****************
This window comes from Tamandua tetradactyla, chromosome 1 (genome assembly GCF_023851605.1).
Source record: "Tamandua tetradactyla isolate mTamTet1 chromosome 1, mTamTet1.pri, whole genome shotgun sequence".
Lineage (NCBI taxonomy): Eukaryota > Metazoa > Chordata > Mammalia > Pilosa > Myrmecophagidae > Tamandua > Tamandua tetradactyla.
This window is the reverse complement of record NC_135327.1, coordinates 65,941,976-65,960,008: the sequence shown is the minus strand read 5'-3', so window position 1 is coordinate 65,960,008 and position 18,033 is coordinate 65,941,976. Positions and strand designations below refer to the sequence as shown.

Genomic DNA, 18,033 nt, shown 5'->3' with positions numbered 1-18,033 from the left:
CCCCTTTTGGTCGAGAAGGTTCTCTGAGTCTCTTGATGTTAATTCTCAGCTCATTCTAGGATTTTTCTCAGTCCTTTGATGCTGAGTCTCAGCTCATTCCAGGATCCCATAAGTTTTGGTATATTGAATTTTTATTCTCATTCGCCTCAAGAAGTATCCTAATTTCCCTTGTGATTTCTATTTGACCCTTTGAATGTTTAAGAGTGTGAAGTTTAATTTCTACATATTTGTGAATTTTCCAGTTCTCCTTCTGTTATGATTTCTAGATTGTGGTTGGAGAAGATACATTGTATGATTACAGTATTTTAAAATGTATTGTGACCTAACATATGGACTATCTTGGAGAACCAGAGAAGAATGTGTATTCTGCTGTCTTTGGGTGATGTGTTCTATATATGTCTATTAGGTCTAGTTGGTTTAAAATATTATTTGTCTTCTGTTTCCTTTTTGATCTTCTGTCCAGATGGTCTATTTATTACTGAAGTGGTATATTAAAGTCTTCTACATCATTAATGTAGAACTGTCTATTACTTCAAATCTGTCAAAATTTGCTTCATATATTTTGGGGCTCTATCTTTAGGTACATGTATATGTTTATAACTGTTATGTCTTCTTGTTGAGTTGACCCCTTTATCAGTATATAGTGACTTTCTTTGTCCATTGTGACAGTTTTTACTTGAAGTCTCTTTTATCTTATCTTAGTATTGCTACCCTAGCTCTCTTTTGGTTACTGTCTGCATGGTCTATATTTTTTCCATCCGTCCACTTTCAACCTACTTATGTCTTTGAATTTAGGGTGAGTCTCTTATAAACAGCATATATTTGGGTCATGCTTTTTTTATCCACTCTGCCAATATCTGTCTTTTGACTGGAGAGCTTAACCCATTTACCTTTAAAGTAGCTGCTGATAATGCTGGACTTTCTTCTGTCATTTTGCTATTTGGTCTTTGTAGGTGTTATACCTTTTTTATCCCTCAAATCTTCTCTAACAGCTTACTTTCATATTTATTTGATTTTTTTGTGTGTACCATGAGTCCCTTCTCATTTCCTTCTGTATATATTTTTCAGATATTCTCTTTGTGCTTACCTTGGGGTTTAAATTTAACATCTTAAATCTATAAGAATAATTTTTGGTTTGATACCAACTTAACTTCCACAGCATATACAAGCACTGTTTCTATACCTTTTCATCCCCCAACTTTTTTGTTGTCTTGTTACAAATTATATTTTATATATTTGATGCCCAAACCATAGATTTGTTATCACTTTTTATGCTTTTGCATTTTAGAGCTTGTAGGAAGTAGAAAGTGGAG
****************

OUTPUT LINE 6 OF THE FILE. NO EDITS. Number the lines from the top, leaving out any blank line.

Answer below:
CCCCTTTTGGTCGAGAAGGTTCTCTGAGTCTCTTGATGTTAATTCTCAGCTCATTCTAGGATTTTTCTCAGTCCTTTGATGCTGAGTCTCAGCTCATTCCAGGATCCCATAAGTTTTGGTATATTGAATTTTTATTCTCATTCGCCTCAAGAAGTATCCTAATTTCCCTTGTGATTTCTATTTGACCCTTTGAATGTTTAAGAGTGTGAAGTTTAATTTCTACATATTTGTGAATTTTCCAGTTCTCCTTCTGTTATGATTTCTAGATTGTGGTTGGAGAAGATACATTGTATGATTACAGTATTTTAAAATGTATTGTGACCTAACATATGGACTATCTTGGAGAACCAGAGAAGAATGTGTATTCTGCTGTCTTTGGGTGATGTGTTCTATATATGTCTATTAGGTCTAGTTGGTTTAAAATATTATTTGTCTTCTGTTTCCTTTTTGATCTTCTGTCCAGATGGTCTATTTATTACTGAAGTGGTATATTAAAGTCTTCTACATCATTAATGTAGAACTGTCTATTACTTCAAATCTGTCAAAATTTGCTTCATATATTTTGGGGCTCTATCTTTAGGTACATGTATATGTTTATAACTGTTATGTCTTCTTGTTGAGTTGACCCCTTTATCAGTATATAGTGACTTTCTTTGTCCATTGTGACAGTTTTTACTTGAAGTCTCTTTTATCTTATCTTAGTATTGCTACCCTAGCTCTCTTTTGGTTACTGTCTGCATGGTCTATATTTTTTCCATCCGTCCACTTTCAACCTACTTATGTCTTTGAATTTAGGGTGAGTCTCTTATAAACAGCATATATTTGGGTCATGCTTTTTTTATCCACTCTGCCAATATCTGTCTTTTGACTGGAGAGCTTAACCCATTTACCTTTAAAGTAGCTGCTGATAATGCTGGACTTTCTTCTGTCATTTTGCTATTTGGTCTTTGTAGGTGTTATACCTTTTTTATCCCTCAAATCTTCTCTAACAGCTTACTTTCATATTTATTTGATTTTTTTGTGTGTACCATGAGTCCCTTCTCATTTCCTTCTGTATATATTTTTCAGATATTCTCTTTGTGCTTACCTTGGGGTTTAAATTTAACATCTTAAATCTATAAGAATAATTTTTGGTTTGATACCAACTTAACTTCCACAGCATATACAAGCACTGTTTCTATACCTTTTCATCCCCCAACTTTTTTGTTGTCTTGTTACAAATTATATTTTATATATTTGATGCCCAAACCATAGATTTGTTATCACTTTTTATGCTTTTGCATTTTAGAGCTTGTAGGAAGTAGAAAGTGGAG